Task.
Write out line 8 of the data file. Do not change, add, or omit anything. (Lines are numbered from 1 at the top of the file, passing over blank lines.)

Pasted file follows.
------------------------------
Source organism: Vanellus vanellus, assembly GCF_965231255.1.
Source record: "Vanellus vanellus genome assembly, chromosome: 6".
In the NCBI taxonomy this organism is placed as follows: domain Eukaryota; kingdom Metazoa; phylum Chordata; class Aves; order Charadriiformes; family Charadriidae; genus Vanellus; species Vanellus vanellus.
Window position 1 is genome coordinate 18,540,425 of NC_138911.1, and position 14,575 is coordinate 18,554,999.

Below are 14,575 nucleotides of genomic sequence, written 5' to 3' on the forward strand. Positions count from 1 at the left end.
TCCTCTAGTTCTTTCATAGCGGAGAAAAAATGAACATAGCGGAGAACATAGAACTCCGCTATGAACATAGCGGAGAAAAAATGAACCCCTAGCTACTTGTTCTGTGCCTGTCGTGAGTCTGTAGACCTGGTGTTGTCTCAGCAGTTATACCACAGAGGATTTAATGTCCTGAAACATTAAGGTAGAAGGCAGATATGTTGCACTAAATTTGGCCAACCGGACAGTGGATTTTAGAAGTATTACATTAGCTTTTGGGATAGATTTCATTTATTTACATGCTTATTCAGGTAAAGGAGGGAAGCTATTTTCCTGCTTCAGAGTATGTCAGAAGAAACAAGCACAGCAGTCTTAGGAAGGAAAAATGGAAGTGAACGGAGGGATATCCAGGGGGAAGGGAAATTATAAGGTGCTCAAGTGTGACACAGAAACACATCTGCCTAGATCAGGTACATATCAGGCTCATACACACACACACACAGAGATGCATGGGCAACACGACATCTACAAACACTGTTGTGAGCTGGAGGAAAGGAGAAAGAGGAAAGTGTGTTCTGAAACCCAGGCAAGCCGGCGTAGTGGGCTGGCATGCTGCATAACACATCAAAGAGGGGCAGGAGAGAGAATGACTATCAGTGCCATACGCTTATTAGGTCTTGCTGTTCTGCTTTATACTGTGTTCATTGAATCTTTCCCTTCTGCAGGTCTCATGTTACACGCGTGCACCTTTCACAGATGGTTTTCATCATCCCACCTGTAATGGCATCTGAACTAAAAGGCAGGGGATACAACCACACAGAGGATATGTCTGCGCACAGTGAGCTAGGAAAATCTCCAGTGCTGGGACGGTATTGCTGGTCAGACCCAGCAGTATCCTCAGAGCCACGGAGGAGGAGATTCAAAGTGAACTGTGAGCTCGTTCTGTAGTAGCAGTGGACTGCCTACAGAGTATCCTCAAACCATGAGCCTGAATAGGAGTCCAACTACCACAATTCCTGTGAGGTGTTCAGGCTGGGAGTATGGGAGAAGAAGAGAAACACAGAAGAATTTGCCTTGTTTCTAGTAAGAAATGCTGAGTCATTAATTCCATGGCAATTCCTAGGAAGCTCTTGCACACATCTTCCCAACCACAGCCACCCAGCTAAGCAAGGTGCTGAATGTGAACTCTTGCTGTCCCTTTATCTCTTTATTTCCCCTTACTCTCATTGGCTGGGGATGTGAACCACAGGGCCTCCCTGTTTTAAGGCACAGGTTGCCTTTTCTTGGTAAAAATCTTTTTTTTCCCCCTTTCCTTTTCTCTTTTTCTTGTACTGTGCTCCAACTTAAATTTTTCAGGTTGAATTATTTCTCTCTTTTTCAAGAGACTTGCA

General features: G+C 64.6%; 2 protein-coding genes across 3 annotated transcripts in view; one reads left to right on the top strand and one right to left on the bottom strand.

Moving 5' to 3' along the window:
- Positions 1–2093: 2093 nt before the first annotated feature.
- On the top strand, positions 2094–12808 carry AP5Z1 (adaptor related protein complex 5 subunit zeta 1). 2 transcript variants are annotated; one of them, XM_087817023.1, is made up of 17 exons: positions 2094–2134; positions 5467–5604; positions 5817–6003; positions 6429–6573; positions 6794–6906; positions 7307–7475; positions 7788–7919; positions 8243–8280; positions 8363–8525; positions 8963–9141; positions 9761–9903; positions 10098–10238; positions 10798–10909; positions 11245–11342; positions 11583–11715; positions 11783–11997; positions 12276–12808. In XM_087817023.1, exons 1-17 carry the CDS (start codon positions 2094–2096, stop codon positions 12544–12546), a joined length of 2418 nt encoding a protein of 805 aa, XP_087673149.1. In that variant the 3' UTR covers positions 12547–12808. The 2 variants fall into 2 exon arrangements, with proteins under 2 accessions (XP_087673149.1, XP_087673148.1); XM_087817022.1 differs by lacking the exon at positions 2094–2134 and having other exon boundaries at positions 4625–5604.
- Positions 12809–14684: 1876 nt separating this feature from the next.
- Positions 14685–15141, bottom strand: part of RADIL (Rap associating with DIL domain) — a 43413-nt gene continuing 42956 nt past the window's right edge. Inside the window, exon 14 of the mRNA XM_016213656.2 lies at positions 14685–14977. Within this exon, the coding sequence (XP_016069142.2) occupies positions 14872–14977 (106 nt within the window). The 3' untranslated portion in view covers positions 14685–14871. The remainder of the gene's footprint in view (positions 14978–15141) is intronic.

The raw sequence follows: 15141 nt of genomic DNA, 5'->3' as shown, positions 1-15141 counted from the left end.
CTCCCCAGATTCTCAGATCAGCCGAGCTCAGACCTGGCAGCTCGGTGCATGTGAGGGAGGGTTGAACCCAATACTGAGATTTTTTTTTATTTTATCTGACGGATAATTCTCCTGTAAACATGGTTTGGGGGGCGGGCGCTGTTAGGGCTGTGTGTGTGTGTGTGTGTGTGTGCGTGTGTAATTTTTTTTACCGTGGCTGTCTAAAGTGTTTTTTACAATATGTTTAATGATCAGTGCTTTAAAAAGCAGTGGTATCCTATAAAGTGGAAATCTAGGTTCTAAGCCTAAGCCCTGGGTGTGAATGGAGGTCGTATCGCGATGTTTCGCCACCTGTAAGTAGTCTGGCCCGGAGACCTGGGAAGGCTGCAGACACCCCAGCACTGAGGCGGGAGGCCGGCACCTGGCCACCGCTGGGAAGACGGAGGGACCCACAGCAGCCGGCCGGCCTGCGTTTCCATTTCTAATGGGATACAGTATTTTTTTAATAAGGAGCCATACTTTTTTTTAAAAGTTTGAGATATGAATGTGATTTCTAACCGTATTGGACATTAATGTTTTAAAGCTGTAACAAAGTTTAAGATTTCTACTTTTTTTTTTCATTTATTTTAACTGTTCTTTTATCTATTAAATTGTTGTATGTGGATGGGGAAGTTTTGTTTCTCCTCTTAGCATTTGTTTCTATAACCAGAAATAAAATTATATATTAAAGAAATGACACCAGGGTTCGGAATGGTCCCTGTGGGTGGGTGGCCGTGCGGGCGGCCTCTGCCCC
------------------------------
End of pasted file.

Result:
Moving 5' to 3' along the window: